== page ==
Merlyn

The mountains are alive with fire,

transcendent breath, vigorous and endless.

Though they have been given a name,

a part of them will always be nameless,

and I could say the same about myself.

I heed the call, after all, of mist-laden glades.

I walk among stones with broken blades.

I come to you, mountains of fire,

full of so many things that matter,

yet they will not matter to you.

I come to you as a whittler of days,

a world-worshipper who knows he cannot fool you.

I come to you as a man who has a boy still looking

out from behind the bars of his rib cage.

I come to you with an owl on my shoulder

who comes and goes as she pleases.

I come to you as a failed magician,

with iron, ash, light, dust, rain

on either side of my skin.

I come to you as a failure, but at least I am a great one.

I come to you with the meaning of my name,

do with it what you will.

I come to you as the recorder

of my small life, pockets filled

with scribbled notes

of little use.

 

Obituary

Will it only be a list of information, a collection of the external?

Born in so-and-so, to these parents of this descent, lived here and then here, and then here.  Worked as a nurse, a cook, an accountant, managed a dry cleaning business, taught fifth graders or at the university, produced movies.  (Your name here) loved dogs/cats, was notorious for having ice cream for dinner.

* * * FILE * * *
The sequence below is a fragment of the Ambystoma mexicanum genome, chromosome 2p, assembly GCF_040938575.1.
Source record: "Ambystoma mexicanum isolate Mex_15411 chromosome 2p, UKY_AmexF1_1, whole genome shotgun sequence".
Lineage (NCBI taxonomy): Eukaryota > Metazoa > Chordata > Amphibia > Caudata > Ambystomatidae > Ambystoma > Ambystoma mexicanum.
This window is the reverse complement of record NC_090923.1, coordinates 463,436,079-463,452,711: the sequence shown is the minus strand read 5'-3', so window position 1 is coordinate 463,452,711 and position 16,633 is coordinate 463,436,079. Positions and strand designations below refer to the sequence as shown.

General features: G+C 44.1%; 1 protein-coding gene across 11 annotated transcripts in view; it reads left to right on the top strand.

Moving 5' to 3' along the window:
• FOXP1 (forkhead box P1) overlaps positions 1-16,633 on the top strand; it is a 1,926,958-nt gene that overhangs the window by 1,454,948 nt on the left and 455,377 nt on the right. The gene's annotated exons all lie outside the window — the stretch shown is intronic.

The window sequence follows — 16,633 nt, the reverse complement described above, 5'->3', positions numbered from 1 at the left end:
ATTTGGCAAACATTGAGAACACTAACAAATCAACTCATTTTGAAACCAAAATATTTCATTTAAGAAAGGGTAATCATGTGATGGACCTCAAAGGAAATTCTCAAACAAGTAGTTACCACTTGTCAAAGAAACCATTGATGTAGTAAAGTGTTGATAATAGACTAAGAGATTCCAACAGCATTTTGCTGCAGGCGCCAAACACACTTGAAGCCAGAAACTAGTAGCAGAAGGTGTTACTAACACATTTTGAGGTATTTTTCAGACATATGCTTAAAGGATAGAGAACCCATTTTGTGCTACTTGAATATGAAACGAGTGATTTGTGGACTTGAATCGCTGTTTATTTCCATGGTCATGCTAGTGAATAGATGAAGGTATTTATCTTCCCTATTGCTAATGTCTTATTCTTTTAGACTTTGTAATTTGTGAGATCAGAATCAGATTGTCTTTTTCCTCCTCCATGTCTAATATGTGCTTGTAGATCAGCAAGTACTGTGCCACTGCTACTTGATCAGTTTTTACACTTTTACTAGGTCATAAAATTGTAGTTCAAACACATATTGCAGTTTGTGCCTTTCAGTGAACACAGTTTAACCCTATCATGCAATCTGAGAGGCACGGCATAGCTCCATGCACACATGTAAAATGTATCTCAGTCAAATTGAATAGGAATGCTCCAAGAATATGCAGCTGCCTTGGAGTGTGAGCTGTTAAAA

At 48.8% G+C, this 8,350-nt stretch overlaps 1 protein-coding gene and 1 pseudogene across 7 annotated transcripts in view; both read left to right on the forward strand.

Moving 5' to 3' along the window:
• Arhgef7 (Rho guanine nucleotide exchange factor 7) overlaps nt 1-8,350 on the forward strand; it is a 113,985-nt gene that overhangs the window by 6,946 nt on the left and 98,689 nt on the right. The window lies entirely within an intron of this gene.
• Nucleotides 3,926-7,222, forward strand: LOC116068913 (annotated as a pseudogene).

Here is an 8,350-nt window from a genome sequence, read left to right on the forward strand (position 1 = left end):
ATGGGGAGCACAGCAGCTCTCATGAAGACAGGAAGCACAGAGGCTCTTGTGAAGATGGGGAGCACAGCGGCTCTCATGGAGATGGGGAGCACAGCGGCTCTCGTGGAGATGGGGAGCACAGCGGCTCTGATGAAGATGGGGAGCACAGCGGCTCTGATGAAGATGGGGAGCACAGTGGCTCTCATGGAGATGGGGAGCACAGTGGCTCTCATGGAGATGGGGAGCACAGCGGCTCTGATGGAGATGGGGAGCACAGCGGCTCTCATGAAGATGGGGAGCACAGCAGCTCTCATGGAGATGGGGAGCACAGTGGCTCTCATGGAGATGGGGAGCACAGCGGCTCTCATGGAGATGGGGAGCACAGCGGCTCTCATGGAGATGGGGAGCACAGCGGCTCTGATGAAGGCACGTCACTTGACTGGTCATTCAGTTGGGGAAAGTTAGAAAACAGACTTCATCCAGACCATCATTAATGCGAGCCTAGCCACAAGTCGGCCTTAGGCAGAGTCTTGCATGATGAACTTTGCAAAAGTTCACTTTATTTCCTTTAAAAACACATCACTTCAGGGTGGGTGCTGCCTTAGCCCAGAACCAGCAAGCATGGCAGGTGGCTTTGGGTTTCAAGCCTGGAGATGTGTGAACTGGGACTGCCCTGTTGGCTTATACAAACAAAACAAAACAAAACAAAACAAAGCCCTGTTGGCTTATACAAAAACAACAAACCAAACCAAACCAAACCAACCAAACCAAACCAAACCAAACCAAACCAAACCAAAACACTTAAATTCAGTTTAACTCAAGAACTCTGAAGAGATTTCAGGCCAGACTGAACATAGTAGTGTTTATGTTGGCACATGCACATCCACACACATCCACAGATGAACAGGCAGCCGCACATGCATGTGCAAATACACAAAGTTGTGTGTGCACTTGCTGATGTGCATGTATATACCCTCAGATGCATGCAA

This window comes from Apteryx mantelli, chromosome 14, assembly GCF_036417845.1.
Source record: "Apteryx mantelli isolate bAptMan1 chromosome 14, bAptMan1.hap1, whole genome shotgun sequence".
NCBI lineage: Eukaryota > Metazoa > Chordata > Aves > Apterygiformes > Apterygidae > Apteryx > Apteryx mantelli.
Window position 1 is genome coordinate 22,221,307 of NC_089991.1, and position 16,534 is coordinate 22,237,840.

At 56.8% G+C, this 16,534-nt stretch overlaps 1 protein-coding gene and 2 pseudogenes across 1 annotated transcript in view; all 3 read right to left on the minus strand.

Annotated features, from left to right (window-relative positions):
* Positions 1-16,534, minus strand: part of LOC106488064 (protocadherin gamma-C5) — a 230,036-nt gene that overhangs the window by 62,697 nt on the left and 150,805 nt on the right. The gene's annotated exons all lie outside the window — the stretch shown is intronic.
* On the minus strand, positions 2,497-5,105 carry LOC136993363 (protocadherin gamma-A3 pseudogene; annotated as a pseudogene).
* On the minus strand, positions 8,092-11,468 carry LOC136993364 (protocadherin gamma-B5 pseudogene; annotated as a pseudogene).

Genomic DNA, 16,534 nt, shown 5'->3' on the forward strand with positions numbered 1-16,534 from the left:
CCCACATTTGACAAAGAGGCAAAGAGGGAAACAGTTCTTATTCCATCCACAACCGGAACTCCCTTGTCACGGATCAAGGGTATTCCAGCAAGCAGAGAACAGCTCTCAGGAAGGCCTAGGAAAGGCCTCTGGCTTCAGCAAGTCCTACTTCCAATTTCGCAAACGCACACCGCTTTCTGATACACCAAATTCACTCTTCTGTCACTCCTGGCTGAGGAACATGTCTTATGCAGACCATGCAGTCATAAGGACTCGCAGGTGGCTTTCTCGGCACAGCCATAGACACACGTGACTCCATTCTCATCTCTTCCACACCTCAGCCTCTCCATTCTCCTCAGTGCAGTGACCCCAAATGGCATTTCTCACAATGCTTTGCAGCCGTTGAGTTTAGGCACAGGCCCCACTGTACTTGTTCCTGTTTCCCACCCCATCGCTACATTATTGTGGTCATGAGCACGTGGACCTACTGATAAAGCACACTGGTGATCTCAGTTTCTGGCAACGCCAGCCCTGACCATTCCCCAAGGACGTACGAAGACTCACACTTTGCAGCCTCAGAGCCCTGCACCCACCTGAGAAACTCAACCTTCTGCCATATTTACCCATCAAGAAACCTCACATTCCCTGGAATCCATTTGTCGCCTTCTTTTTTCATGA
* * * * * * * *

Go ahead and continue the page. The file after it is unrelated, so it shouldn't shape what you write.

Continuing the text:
Or maybe include a little something more.  How you used colorful expressions – I need a  little alcohol in my radiator.  I’d rather see the devil come.  He’s dumb as a fencepost.  

How you instilled in others a sense of curiosity, wonder.  What your passion was, what made you feel most alive, what sustained you in difficult times?  What drove your courage, your work, your will?  What was the nature of your heart, your spirit?

In lieu of flowers, please make a charitable donation to the preservation of nature or the arts.

 

 

Net Man

My grandpa was a net man.  Never mind how well I knew him.  Never mind how often I saw him.  Never mind how much I loved him.  The point is that he used rope, wove nets with his hands, hands I loved so much I never knew how to say it.